These pictures of Scottish fisher girls hard at work in Scarborough were sent in by local postcard collector Charles Braithwaite.
During August of each year between the 1890s and 1914, the girls, having followed the herring fishing fleet down the East coast during a ten-week season, continued their employment for about a couple of weeks here in Scarborough, one of the country’s largest herring ports.
Charles said: “The other cards show that, apart from the take-over on all three piers, there was lots of activity on the South beach and Sandside.
“With the seemingly wall-to-wall carpet of gutted fish, the smell must have wafted over large areas of the town and caused a distraction to our visitors, and yet it is apparent that many regarded the scenes of the girls at work as an attraction, as will be observed in some of the cards.
“Each girl could gut 50 herrings a minute, which were then packed in salt at the rate of 1,000 per barrel, most of which was exported.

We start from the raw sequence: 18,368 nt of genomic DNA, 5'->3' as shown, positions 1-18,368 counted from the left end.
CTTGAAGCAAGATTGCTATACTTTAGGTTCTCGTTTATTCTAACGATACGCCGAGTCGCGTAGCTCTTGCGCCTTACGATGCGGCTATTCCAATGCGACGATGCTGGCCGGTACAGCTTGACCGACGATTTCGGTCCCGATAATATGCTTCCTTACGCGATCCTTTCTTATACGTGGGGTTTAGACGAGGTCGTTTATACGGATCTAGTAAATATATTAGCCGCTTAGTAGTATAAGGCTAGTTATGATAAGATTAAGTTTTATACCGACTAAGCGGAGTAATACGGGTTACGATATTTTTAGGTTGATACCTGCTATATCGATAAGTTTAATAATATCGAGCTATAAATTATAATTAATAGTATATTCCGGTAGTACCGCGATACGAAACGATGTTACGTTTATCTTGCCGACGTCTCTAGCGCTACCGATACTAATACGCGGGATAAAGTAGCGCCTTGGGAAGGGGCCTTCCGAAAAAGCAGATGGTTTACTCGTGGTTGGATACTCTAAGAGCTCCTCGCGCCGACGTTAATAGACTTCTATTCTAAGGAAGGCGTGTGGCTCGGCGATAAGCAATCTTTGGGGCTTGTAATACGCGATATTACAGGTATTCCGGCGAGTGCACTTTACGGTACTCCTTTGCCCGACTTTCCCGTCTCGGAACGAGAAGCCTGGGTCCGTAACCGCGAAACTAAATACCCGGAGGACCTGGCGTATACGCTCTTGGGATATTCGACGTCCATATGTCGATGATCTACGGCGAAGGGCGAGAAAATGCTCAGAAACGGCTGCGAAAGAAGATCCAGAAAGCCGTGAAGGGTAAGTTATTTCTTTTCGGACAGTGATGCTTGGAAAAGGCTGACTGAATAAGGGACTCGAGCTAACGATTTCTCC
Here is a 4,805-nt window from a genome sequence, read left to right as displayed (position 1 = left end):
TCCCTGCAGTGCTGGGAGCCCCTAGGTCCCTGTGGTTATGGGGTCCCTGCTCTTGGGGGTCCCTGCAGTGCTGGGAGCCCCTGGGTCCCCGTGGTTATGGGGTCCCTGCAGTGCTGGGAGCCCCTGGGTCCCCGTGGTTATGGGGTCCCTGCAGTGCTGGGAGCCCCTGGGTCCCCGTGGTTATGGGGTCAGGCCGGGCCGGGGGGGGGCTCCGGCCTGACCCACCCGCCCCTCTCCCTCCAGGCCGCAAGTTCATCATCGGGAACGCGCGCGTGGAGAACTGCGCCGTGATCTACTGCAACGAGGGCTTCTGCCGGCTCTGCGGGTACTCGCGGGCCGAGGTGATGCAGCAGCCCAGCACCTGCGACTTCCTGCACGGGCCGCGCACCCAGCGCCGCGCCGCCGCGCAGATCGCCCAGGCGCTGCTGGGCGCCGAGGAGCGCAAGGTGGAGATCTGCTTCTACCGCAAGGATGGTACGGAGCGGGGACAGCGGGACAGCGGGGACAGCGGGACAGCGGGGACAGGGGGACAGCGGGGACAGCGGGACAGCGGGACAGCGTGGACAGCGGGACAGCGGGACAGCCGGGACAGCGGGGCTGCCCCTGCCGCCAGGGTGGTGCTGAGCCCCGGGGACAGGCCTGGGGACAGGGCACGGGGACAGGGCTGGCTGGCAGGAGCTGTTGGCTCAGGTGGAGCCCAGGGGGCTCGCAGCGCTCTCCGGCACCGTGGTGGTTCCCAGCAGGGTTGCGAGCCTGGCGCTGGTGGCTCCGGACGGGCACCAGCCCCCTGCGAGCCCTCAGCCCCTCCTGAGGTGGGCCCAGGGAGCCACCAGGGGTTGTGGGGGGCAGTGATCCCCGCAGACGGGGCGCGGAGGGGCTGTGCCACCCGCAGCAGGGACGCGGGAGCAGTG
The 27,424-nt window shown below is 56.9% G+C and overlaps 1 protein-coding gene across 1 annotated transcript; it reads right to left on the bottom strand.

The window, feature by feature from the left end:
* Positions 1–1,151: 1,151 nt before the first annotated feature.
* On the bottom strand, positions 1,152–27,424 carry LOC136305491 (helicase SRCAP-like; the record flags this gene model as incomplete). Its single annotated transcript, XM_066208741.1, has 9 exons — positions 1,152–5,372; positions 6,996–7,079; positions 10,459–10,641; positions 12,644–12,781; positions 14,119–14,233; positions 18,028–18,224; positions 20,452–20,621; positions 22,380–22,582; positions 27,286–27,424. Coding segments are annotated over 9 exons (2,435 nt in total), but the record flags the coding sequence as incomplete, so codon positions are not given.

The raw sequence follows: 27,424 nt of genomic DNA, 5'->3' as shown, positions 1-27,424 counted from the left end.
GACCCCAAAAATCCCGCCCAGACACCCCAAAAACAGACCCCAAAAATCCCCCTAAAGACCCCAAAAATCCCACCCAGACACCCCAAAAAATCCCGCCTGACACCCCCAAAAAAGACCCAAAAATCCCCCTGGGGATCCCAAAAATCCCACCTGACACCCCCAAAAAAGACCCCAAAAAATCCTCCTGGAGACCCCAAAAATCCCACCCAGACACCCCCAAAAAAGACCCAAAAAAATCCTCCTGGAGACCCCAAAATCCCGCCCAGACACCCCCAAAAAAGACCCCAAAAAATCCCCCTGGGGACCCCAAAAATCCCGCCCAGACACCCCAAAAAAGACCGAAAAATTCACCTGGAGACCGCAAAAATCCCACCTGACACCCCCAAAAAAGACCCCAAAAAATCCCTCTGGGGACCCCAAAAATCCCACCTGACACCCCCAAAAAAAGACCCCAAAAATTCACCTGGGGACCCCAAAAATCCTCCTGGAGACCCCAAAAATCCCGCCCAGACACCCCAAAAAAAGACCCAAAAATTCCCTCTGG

“From what little I have discovered as regards wages, lodgings and miscellaneous expenses, it is hoped that was be a fitting reward left to take back to their homes in Scotland.
“Despite the fact that the girls would spend much of their spare time washing their clothes according to the requirements of the landladies, I can imagine that the latter would have some difficulty in attracting tourists either during, or for long after the fleet, had set sail.”
Apart from the Pathe News films, it is known that similar industrious scenes were recorded by photographers and artists at other ports of call, leading to the production of countless picture postcards that would be sent to addresses countrywide.
Charles concluded: “Since there were so many close-up pictures of many of the girls, one can imagine that they regarded themselves as the celebrities of that era.”